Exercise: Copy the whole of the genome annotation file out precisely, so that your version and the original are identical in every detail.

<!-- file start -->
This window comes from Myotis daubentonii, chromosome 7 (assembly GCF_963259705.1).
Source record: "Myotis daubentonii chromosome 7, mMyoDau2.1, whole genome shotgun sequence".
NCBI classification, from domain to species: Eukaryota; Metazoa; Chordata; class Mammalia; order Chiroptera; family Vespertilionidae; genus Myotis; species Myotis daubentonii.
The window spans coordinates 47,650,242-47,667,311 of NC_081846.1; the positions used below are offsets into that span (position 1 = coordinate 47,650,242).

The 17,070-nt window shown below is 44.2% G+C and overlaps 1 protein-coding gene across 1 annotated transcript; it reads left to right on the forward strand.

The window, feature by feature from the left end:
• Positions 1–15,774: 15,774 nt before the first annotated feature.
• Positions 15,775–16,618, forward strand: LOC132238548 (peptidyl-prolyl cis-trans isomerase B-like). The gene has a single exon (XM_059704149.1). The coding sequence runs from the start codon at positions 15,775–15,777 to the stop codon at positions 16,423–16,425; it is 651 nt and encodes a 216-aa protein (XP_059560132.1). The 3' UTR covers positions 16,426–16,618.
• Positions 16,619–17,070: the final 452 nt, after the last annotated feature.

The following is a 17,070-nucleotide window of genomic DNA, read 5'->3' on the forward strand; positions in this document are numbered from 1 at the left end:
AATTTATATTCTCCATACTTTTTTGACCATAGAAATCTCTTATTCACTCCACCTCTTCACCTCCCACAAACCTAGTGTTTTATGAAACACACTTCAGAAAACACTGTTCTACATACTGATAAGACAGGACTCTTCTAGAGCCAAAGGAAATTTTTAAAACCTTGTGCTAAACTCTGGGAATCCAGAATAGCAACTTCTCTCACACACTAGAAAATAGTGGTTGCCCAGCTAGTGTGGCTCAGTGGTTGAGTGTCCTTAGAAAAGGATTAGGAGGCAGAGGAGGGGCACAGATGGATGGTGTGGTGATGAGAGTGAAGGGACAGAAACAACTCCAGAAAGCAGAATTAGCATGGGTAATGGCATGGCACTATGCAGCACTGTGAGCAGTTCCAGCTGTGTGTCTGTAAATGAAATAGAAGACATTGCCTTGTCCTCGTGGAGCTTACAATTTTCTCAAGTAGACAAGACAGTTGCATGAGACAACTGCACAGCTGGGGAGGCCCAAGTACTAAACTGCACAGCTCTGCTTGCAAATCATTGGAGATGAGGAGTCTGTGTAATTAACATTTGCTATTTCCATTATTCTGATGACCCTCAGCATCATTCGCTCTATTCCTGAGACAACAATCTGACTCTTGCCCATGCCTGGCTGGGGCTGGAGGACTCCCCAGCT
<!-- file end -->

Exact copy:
This window comes from Myotis daubentonii, chromosome 7 (assembly GCF_963259705.1).
Source record: "Myotis daubentonii chromosome 7, mMyoDau2.1, whole genome shotgun sequence".
NCBI classification, from domain to species: Eukaryota; Metazoa; Chordata; class Mammalia; order Chiroptera; family Vespertilionidae; genus Myotis; species Myotis daubentonii.
The window spans coordinates 47,650,242-47,667,311 of NC_081846.1; the positions used below are offsets into that span (position 1 = coordinate 47,650,242).

The 17,070-nt window shown below is 44.2% G+C and overlaps 1 protein-coding gene across 1 annotated transcript; it reads left to right on the forward strand.

The window, feature by feature from the left end:
• Positions 1–15,774: 15,774 nt before the first annotated feature.
• Positions 15,775–16,618, forward strand: LOC132238548 (peptidyl-prolyl cis-trans isomerase B-like). The gene has a single exon (XM_059704149.1). The coding sequence runs from the start codon at positions 15,775–15,777 to the stop codon at positions 16,423–16,425; it is 651 nt and encodes a 216-aa protein (XP_059560132.1). The 3' UTR covers positions 16,426–16,618.
• Positions 16,619–17,070: the final 452 nt, after the last annotated feature.

The following is a 17,070-nucleotide window of genomic DNA, read 5'->3' on the forward strand; positions in this document are numbered from 1 at the left end:
AATTTATATTCTCCATACTTTTTTGACCATAGAAATCTCTTATTCACTCCACCTCTTCACCTCCCACAAACCTAGTGTTTTATGAAACACACTTCAGAAAACACTGTTCTACATACTGATAAGACAGGACTCTTCTAGAGCCAAAGGAAATTTTTAAAACCTTGTGCTAAACTCTGGGAATCCAGAATAGCAACTTCTCTCACACACTAGAAAATAGTGGTTGCCCAGCTAGTGTGGCTCAGTGGTTGAGTGTCCTTAGAAAAGGATTAGGAGGCAGAGGAGGGGCACAGATGGATGGTGTGGTGATGAGAGTGAAGGGACAGAAACAACTCCAGAAAGCAGAATTAGCATGGGTAATGGCATGGCACTATGCAGCACTGTGAGCAGTTCCAGCTGTGTGTCTGTAAATGAAATAGAAGACATTGCCTTGTCCTCGTGGAGCTTACAATTTTCTCAAGTAGACAAGACAGTTGCATGAGACAACTGCACAGCTGGGGAGGCCCAAGTACTAAACTGCACAGCTCTGCTTGCAAATCATTGGAGATGAGGAGTCTGTGTAATTAACATTTGCTATTTCCATTATTCTGATGACCCTCAGCATCATTCGCTCTATTCCTGAGACAACAATCTGACTCTTGCCCATGCCTGGCTGGGGCTGGAGGACTCCCCAGCT